See Jill Kraye, ‘The transformation of Platonic love in the Italian Renaissance’, in Anna Baldwin and Sarah Hutton, eds, Platonism and the English Imagination (Cambridge, 1994) 76–85.CrossRefGoogle Scholar
  12. 20.
    See Derek Taylor, ‘Clarissa Harlowe, Mary Astell and Elizabeth Carter: John Norris of Bremerton’s Female “Descendants”’, Eighteenth-Century Fiction 12: 1 (October 1999), 19–38; 31 n.28.CrossRefGoogle Scholar
  13. 21.
    See Robert Wieder, Pierre Motteux and les débuts du journalisme en Angleterre au XVIIe siècle: Le Gentleman’s Journal (1692–94) (Paris, 1944).Google Scholar
  14. 23.
    McEwen, Oracle, 145–7. This material appears again first in the Ladies Dictionary in 1694, and was then published with additions in monthly serial form as the Night Walker (1696–97); McEwen, Oracle, 213–15; Stephen Parks, John Dunton and the English Book Trade: A Study of His Career with a Checklist of His Publications (New York and London, 1976) 317. In his autobiography Dunton confessed that he himself had undertaken the ‘Night Rambles’ with two young dissenting clergymen, and all had been led into temptation; The Life and Errors of John Dunton (London, 1705) 269–77.Google Scholar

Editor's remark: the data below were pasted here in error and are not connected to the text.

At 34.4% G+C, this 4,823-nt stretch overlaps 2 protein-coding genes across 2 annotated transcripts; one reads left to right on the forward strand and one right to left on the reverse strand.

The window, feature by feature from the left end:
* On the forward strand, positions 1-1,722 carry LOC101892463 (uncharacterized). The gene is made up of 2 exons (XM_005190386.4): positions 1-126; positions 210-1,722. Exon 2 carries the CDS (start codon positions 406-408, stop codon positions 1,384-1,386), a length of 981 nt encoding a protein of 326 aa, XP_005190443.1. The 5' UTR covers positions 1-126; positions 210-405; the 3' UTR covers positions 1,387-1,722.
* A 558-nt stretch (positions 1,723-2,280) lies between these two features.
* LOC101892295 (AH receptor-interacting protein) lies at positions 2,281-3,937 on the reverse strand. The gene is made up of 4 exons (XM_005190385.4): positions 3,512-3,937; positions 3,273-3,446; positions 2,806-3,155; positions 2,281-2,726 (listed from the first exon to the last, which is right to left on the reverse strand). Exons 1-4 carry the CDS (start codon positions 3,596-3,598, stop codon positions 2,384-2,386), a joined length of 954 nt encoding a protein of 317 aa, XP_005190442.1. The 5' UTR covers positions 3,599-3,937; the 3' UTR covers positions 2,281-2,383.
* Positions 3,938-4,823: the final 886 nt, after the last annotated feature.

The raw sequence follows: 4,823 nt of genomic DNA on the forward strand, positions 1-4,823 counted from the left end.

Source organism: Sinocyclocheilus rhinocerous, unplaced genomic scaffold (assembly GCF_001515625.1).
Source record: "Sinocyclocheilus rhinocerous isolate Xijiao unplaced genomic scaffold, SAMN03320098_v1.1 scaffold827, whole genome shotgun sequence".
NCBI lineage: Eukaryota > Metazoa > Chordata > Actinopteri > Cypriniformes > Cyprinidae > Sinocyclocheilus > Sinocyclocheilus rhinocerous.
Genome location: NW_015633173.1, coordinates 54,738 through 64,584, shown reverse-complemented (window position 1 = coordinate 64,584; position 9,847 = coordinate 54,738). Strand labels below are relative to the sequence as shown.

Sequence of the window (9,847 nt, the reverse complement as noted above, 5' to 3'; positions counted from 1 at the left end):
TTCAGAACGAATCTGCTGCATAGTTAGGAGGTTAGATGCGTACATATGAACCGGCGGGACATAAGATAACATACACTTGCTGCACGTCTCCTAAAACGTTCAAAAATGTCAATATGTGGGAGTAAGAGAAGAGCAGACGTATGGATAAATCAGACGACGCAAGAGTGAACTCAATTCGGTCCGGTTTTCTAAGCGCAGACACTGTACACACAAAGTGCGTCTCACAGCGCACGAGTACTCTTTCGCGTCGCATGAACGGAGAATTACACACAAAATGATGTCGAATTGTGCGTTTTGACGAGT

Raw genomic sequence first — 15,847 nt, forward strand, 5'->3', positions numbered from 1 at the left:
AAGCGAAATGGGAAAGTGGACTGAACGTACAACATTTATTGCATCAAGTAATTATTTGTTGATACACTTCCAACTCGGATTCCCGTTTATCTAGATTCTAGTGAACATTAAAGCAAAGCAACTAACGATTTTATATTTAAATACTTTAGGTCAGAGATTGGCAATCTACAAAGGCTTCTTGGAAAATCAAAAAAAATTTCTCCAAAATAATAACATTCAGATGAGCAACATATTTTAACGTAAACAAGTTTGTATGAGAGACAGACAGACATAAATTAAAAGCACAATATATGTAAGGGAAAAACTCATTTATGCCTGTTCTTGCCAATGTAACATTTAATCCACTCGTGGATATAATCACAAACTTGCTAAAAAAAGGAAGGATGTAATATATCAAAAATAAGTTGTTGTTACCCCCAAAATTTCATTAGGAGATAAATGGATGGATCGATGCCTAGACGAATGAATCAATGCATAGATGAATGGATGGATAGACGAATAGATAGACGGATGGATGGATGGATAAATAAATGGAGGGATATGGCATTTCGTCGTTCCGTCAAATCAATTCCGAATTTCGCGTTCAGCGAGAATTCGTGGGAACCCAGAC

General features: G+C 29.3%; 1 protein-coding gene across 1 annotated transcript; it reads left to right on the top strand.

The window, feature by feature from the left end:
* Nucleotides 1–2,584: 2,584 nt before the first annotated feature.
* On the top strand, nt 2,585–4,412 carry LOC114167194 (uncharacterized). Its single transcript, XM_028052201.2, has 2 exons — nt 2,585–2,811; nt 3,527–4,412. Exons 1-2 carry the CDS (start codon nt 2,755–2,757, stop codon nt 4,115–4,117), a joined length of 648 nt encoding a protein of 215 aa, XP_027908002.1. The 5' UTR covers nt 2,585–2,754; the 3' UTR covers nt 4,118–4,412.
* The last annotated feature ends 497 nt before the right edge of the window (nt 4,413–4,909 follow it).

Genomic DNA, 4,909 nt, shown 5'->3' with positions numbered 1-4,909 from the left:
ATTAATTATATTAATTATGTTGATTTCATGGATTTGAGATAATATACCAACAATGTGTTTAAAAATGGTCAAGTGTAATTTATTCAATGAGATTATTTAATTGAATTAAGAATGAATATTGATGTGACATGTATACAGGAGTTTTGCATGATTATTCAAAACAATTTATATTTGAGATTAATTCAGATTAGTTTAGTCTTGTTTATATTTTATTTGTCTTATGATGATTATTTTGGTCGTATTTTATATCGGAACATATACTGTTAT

15. 25.
    Kathryn Shevelow, Women and Print Culture: The Construction of Femininity in the Early Periodical (London and New York, 1989) 74–8.Google Scholar
  16. 29.
    For Rowe’s biography, see The Miscellaneous Works in Prose and Verse of Mrs Elizabeth Rowe (London, 1739) with a memoir by her brother-in-law Theophilus Rowe; and Henry F. Stecher, Elizabeth Singer Rowe, the Poetess of Frome: A Study of Eighteenth-Century Pietism, European University Papers vol. 5 (Bern and Frankfurt, 1973).Google Scholar